TUESDAY, July 6 (HealthDay News) -- Teens who "cyberbully" others via the Internet or cell phones are more likely to suffer from both physical and psychiatric troubles, and their victims are at heightened risk, too, a Finnish study finds.
The survey of almost 2,500 teens found that more than 7 percent of teens bullied other teens online, about 5 percent were targets of this aggressive behavior, and 5.4 percent said they were both bullies and bullied.
"People may wonder how similar teens in Finland are to teens in the U.S., but national research that I recently published indicates that rates of traditional bullying and victimization from bullying are very similar among kids in both countries," said Dr. Matthew Davis, an associate professor of pediatrics, internal medicine and public policy at the University of Michigan.
In fact, a recent U.S. survey of children aged 10 to 17 found that 12 percent were "aggressive" to someone else while online, 4 percent were victims of this type of online aggression, while 3 percent reported being both aggressors and targets.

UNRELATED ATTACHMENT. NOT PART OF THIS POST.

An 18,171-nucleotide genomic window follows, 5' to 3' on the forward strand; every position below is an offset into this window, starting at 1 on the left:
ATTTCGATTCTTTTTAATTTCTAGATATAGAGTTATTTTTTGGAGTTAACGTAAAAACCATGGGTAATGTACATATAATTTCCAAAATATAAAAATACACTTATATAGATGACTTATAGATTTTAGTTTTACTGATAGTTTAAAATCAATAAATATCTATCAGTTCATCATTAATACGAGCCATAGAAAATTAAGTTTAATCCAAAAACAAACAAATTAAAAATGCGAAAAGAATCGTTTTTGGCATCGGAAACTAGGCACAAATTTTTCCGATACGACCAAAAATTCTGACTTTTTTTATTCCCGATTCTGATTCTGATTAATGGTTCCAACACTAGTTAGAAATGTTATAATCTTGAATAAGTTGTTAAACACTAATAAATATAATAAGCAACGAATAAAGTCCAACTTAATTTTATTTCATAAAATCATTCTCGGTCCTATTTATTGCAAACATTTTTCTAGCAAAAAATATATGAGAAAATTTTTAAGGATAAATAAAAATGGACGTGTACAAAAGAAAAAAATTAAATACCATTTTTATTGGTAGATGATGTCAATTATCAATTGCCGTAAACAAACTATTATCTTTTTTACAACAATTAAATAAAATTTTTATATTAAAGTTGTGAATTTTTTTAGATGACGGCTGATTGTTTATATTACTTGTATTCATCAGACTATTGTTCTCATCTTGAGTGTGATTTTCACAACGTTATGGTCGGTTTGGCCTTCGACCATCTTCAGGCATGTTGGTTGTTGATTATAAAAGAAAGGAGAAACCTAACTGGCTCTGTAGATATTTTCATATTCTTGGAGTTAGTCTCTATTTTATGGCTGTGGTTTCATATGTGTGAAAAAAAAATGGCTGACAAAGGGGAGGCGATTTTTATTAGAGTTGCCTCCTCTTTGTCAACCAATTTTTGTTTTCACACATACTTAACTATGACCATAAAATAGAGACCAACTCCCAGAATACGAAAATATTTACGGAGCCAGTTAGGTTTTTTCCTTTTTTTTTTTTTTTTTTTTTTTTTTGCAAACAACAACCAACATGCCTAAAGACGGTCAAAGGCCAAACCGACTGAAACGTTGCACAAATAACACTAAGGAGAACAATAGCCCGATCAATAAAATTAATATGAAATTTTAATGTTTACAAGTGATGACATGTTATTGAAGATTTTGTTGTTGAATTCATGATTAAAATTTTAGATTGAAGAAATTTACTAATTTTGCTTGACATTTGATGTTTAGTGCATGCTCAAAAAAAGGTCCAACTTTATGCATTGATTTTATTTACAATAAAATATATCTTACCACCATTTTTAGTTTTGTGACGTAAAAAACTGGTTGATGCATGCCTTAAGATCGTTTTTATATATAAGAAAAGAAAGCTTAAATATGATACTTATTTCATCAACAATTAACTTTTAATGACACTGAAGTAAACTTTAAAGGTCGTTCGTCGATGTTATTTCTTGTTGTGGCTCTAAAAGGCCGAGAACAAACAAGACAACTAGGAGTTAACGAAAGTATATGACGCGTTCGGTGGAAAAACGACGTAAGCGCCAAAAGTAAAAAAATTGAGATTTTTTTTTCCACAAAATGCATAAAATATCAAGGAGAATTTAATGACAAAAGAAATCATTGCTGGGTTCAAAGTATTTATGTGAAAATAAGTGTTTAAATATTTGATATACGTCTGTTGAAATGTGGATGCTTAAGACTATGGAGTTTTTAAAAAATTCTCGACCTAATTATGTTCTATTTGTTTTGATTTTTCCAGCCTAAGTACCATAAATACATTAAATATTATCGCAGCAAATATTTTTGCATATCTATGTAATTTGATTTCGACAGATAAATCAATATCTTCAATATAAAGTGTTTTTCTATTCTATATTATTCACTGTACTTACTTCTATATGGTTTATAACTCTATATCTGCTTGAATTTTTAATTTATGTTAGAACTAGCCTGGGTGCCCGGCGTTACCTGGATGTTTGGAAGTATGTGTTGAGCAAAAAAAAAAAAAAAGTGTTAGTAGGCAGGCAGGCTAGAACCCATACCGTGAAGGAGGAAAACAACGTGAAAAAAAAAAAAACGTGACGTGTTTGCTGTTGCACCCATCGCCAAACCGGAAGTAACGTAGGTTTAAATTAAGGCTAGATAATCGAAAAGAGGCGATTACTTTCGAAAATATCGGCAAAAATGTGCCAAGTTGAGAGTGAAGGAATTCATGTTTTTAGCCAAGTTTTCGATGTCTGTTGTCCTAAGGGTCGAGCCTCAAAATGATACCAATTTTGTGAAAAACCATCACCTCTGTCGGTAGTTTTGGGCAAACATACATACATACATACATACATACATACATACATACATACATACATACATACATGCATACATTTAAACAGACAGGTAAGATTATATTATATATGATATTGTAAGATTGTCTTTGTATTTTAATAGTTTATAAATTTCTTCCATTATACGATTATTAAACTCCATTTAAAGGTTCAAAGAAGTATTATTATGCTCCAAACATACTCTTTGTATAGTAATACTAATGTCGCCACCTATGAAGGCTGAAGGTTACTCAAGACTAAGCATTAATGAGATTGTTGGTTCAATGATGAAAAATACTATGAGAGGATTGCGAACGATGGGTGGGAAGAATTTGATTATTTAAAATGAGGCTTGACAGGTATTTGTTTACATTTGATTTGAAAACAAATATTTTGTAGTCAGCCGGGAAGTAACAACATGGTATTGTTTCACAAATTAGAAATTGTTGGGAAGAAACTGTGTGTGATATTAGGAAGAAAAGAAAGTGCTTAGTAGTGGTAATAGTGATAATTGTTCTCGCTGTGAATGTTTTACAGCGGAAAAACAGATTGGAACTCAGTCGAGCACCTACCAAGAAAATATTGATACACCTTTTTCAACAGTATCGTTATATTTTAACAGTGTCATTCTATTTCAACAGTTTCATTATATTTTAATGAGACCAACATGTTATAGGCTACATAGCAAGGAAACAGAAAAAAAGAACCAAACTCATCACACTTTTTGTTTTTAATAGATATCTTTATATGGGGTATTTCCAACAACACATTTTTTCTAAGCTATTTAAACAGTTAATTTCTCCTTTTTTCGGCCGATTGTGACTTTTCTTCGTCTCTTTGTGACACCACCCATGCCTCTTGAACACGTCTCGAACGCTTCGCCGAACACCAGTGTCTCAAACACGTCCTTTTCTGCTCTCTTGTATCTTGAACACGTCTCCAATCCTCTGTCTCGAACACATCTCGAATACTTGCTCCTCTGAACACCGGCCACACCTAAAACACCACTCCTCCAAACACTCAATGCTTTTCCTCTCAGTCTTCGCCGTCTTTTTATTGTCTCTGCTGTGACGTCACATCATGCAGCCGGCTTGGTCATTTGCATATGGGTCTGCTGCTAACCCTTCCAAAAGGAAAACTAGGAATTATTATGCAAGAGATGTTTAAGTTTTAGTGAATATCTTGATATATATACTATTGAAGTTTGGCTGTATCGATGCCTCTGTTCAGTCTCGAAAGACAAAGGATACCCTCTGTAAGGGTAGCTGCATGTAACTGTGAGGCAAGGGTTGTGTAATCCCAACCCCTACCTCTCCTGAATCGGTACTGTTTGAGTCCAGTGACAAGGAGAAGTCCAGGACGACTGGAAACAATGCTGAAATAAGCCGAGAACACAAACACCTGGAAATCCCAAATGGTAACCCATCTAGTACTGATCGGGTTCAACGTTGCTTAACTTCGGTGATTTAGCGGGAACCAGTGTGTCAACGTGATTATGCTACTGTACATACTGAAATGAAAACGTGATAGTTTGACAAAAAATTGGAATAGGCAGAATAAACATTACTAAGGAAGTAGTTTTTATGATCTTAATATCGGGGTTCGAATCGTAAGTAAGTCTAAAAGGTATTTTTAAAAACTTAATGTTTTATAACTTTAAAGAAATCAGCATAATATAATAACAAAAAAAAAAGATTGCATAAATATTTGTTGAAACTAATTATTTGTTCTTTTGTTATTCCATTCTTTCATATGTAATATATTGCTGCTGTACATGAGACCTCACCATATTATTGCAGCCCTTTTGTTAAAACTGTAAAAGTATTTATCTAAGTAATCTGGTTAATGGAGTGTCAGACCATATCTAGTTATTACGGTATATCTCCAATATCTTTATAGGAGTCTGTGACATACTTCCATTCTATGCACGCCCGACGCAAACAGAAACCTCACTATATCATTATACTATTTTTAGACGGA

The new study appears in the July issue of Archives of General Psychiatry.
As defined by the researchers, cyberbullying includes aggressive, intentional, repeated acts using mobile phones, computers (including e-mails and Facebook) or other electronic media against victims who cannot easily defend themselves.
The widely publicized death in January of 15-year-old Phoebe Prince, a Massachusetts teen who took her life after months of relentless cyberbullying, swung a national spotlight on the issue. Parents have also become increasingly concerned about both bullying and their children's Internet safety, Davis said, and "for that reason, it is imperative that we track and address the problems of cyberbullying and cyberpredator behavior very actively in the near future."
In addition, the f
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